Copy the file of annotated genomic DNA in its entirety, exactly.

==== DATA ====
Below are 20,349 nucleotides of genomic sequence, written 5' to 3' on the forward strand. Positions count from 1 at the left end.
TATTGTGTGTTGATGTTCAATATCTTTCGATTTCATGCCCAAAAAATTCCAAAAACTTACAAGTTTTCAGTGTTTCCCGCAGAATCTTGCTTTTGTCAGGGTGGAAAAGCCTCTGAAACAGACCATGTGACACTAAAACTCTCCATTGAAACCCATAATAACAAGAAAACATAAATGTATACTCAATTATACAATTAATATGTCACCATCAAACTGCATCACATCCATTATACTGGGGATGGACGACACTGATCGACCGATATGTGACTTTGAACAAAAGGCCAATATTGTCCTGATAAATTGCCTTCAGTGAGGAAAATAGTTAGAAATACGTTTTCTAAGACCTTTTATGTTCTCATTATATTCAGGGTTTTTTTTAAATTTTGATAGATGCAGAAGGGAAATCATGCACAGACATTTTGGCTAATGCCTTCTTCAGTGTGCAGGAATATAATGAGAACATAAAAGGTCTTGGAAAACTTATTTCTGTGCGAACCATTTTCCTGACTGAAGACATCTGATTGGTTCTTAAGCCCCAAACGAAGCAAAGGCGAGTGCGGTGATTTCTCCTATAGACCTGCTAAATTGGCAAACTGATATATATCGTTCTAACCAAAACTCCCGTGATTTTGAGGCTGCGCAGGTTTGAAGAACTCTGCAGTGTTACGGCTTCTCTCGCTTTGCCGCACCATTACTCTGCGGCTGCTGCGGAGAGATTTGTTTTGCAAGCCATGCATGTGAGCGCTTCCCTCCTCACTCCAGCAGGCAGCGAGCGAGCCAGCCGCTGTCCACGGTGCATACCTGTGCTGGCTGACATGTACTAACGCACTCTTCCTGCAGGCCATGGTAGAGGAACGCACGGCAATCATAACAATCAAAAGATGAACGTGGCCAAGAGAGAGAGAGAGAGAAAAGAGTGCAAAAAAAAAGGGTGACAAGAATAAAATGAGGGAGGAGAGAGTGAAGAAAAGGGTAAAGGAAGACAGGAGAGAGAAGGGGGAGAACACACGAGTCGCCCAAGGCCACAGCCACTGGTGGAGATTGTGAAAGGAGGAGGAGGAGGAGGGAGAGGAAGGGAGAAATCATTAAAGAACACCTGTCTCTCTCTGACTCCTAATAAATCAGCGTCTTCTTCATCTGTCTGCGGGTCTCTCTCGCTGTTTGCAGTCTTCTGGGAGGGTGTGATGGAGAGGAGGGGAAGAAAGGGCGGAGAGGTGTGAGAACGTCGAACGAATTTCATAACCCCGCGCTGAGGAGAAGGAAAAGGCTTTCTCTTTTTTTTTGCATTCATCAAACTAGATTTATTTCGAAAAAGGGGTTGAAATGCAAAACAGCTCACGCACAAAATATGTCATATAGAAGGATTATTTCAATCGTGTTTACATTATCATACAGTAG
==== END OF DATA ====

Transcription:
Below are 20,349 nucleotides of genomic sequence, written 5' to 3' on the forward strand. Positions count from 1 at the left end.
TATTGTGTGTTGATGTTCAATATCTTTCGATTTCATGCCCAAAAAATTCCAAAAACTTACAAGTTTTCAGTGTTTCCCGCAGAATCTTGCTTTTGTCAGGGTGGAAAAGCCTCTGAAACAGACCATGTGACACTAAAACTCTCCATTGAAACCCATAATAACAAGAAAACATAAATGTATACTCAATTATACAATTAATATGTCACCATCAAACTGCATCACATCCATTATACTGGGGATGGACGACACTGATCGACCGATATGTGACTTTGAACAAAAGGCCAATATTGTCCTGATAAATTGCCTTCAGTGAGGAAAATAGTTAGAAATACGTTTTCTAAGACCTTTTATGTTCTCATTATATTCAGGGTTTTTTTTAAATTTTGATAGATGCAGAAGGGAAATCATGCACAGACATTTTGGCTAATGCCTTCTTCAGTGTGCAGGAATATAATGAGAACATAAAAGGTCTTGGAAAACTTATTTCTGTGCGAACCATTTTCCTGACTGAAGACATCTGATTGGTTCTTAAGCCCCAAACGAAGCAAAGGCGAGTGCGGTGATTTCTCCTATAGACCTGCTAAATTGGCAAACTGATATATATCGTTCTAACCAAAACTCCCGTGATTTTGAGGCTGCGCAGGTTTGAAGAACTCTGCAGTGTTACGGCTTCTCTCGCTTTGCCGCACCATTACTCTGCGGCTGCTGCGGAGAGATTTGTTTTGCAAGCCATGCATGTGAGCGCTTCCCTCCTCACTCCAGCAGGCAGCGAGCGAGCCAGCCGCTGTCCACGGTGCATACCTGTGCTGGCTGACATGTACTAACGCACTCTTCCTGCAGGCCATGGTAGAGGAACGCACGGCAATCATAACAATCAAAAGATGAACGTGGCCAAGAGAGAGAGAGAGAGAAAAGAGTGCAAAAAAAAAGGGTGACAAGAATAAAATGAGGGAGGAGAGAGTGAAGAAAAGGGTAAAGGAAGACAGGAGAGAGAAGGGGGAGAACACACGAGTCGCCCAAGGCCACAGCCACTGGTGGAGATTGTGAAAGGAGGAGGAGGAGGAGGGAGAGGAAGGGAGAAATCATTAAAGAACACCTGTCTCTCTCTGACTCCTAATAAATCAGCGTCTTCTTCATCTGTCTGCGGGTCTCTCTCGCTGTTTGCAGTCTTCTGGGAGGGTGTGATGGAGAGGAGGGGAAGAAAGGGCGGAGAGGTGTGAGAACGTCGAACGAATTTCATAACCCCGCGCTGAGGAGAAGGAAAAGGCTTTCTCTTTTTTTTTGCATTCATCAAACTAGATTTATTTCGAAAAAGGGGTTGAAATGCAAAACAGCTCACGCACAAAATATGTCATATAGAAGGATTATTTCAATCGTGTTTACATTATCATACAGTAG